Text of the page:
• Any EU company or EU nationals involved in the purchase of natural gas under the "sale" model could well contravene the prohibition on purchasing Iranian natural gas.
  • Similarly, parties involved in the operation of the plants may also be involved in the prohibited activity of transporting Iranian natural gas.
  • Even if the "tolling" model is used, there is a risk that partners in the project could be seen to broker the purchase of Iranian natural gas. Structuring a project in this way so as to avoid the ban on purchasing Iranian natural gas could also contravene the circumvention provisions referred to in more detail below.
  • Financial institutions involved in the project may be at risk of financing or providing financial assistance in relation to the purchase/transport of Iranian natural gas.
  • Insurers are also prohibited from insuring these activities.

3. Circumvention and secondary/accessory liability under UK law

As alluded to above, it could be argued that the "tolling" model would not engage the restrictions on the purchase of Iranian natural gas since the project itself does not purchase the gas. However, there is a risk that, if a project is deliberately structured in this way, it could be said to contravene the circumvention provisions of the sanctions regime. These prohibit the participation, knowingly and intentionally, in activities the object or effect of which is to circumvent the EU sanctions. Therefore if a project is structured under the "tolling" model (or other steps are taken) to avoid the application of EU sanctions, there is a risk that this may itself breach the sanctions.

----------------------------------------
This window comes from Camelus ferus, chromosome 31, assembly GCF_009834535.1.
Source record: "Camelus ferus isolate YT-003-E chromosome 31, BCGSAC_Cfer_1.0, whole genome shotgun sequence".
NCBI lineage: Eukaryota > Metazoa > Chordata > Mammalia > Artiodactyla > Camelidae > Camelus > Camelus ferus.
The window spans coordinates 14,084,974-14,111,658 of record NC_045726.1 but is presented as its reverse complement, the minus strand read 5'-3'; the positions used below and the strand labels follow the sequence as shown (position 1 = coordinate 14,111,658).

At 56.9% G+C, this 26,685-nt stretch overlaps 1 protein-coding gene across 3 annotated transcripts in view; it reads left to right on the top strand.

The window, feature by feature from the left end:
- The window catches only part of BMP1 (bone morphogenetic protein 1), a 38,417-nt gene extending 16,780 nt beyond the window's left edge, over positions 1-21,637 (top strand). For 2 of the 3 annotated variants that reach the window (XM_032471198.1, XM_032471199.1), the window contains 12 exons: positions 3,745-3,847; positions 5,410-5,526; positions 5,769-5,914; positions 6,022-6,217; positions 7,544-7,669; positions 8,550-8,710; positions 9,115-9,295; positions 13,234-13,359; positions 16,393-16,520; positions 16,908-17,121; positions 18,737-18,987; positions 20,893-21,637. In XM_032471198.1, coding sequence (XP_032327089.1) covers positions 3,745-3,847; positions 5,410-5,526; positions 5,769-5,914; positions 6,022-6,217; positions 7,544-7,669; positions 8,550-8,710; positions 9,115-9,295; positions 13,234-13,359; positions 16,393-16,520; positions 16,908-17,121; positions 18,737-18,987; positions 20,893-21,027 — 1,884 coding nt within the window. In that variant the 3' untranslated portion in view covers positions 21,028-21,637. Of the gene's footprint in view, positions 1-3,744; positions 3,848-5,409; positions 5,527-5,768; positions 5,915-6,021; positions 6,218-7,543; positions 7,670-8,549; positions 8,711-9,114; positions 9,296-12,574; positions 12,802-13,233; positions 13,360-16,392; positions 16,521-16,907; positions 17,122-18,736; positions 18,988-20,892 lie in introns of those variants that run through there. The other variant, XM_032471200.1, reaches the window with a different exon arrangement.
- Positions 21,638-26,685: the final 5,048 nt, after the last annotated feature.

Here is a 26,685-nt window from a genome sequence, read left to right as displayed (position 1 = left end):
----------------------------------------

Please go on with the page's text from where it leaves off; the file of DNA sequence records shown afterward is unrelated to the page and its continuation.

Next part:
UK companies and individuals should also be aware of the risk of incurring secondary liability under UK law, in particular of committing an "assisting" offence under the Serious Crime Act 2007. This offence can be committed by a UK company or individual who assists a non-UK person to do something which the UK person could not itself do (such as purchase Iranian gas).

4. US sanctions on Iran

As many companies will be aware, the US imposes the most sweeping sanctions on Iran of virtually any country in the world, including certain measures with extraterritorial effect. Although full details of the US regime are beyond the scope of this briefing, we note that purchases of Iranian natural gas are specifically excluded from US sanctions that prohibit dealings with the Iranian energy sector.

However, due to the broad nature of US sanctions, many US companies, in particular US banks, may be reluctant to be involved in any project involving Iran, such as the construction and operation of power plants using Iranian natural gas. A recent report into Iran sanctions by the Congressional Research Service notes that the construction of the Pipeline itself may involve activity that is sanctionable under the US regime, indicating that the US authorities will be likely to keep a close eye on the Pipeline and associated projects.

5. EU sanctions on Iraq

As companies with operations in the region will be aware, the EU's sanctions against Iraq are much less restrictive than those against Iran. However we note that the EU still maintains an asset freeze in relation to 86 individuals and 208 entities associated with Saddam Hussein's regime. Companies considering projects in Iraq such as the power plants would therefore be well advised to carry out thorough due diligence on any business partners to ensure that they are not dealing with designated persons.